IBM researcher Edwin Pednault was doing the dishes one evening when he came to the realization that qubits are a lot like the bristles of a scrubbing brush. What he dubbed as a “seemingly inconsequential moment” became the basis of a fault-tolerance theory which makes the 50-qubit quantum computer possible.
Early last month Google’s quantum computer research team announced it had made strides towards what it dubbed “quantum supremacy.” The big idea was that a 50-qubit quantum computer would surpass the computational capabilities of our most advanced supercomputers, making it superior.
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IBM, early this month, successfully built and measured an operational prototype 50-qubit processor.
The jury is still out on whether 50 qubits actually represents ‘quantum supremacy,’ thanks to some new ideas – from IBM of course – on how we can use classical computers to simulate quantum processes.
Pednault’s insight however, at least in part, was responsible for a new fault-tolerance capability that helped scale simulations of quantum processors as high as 56 qubits.
IBM’s 50-qubit processor is a phenomenal feat that happened far quicker than any expert predicted. It also unveiled a 20-qubit quantum processor accessible to developers and programmers via the IBM Q cloud-based platform.
Prior to Pednault’s ‘eureka’ moment, 50 qubits was considered beyond our immediate grasp due to a problem with ‘noisy’ data.
Basically, the more qubits you have in play, the more their computations become susceptible to errors. This problem is compounded by the fact that qubits scale exponentially.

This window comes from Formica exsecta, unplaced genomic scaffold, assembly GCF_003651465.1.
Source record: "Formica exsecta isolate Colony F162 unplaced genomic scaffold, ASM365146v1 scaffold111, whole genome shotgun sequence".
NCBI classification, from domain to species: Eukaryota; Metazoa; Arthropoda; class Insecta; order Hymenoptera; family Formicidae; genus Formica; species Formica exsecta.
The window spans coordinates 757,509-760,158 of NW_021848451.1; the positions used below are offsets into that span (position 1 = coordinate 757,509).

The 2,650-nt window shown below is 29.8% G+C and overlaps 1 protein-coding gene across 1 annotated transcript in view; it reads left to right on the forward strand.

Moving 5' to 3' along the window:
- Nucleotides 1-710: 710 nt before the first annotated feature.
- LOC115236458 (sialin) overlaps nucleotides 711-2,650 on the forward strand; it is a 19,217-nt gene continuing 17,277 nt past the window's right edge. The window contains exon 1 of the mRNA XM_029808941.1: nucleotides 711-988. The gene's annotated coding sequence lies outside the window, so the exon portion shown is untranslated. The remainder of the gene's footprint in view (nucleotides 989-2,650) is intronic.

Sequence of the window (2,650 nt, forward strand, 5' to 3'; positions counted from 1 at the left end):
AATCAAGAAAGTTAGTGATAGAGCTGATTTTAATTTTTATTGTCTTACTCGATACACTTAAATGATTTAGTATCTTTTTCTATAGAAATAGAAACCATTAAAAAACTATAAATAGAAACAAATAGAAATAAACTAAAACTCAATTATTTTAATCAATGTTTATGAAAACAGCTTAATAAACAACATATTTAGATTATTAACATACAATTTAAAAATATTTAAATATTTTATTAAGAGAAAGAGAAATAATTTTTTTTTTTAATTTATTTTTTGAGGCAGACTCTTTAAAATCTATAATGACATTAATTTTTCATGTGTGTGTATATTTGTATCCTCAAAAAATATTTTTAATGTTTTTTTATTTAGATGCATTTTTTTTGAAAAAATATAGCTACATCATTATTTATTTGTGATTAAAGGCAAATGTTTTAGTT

In a company blog post Pednault described it:
Two qubits can represent four values simultaneously: 00, 01, 10, and 11, again in weighted combinations. Similarly, three qubits can represent 2^3, or eight values simultaneously: 000, 001, 010, 011, 100, 101, 110, 111. Fifty qubits can represent over one quadrillion values simultaneously, and 100 qubits over one quadrillion squared.
Quantum computing is meaningless if a bunch of noisy qubits throw every calculation out of whack. Adding more processing power, to date, has been accompanied by an increase in errors.
The previous state of quantum computing could have been described as a ‘mo’ qubits, mo’ problems’ situation. IBM’s fancy new method for fault-tolerance, inspired by Pednault’s scrubbing brush, solves that problem by silencing the noise surrounding the science.
Realistically, the quantum computer might not prove truly useful until we reach processors with thousand-qubit capabilities, and the real exciting science-fiction stuff probably won’t come until we’ve developed quantum computers with million-qubit processors – assuming we overcome the fragility of the hardware.
But we won’t get there until someone makes a 100-qubit processor, and then a 200-qubit one, and so forth.
Once we’ve surpassed the capabilities of classical computers we’ll be able to simulate and understand molecular compounds in a much more detailed way. With this new technology comes the potential to eradicate diseases, eliminate hunger, and repair our environment.
In the race for “quantum supremacy,” there aren’t any losers. But IBM might just be winning.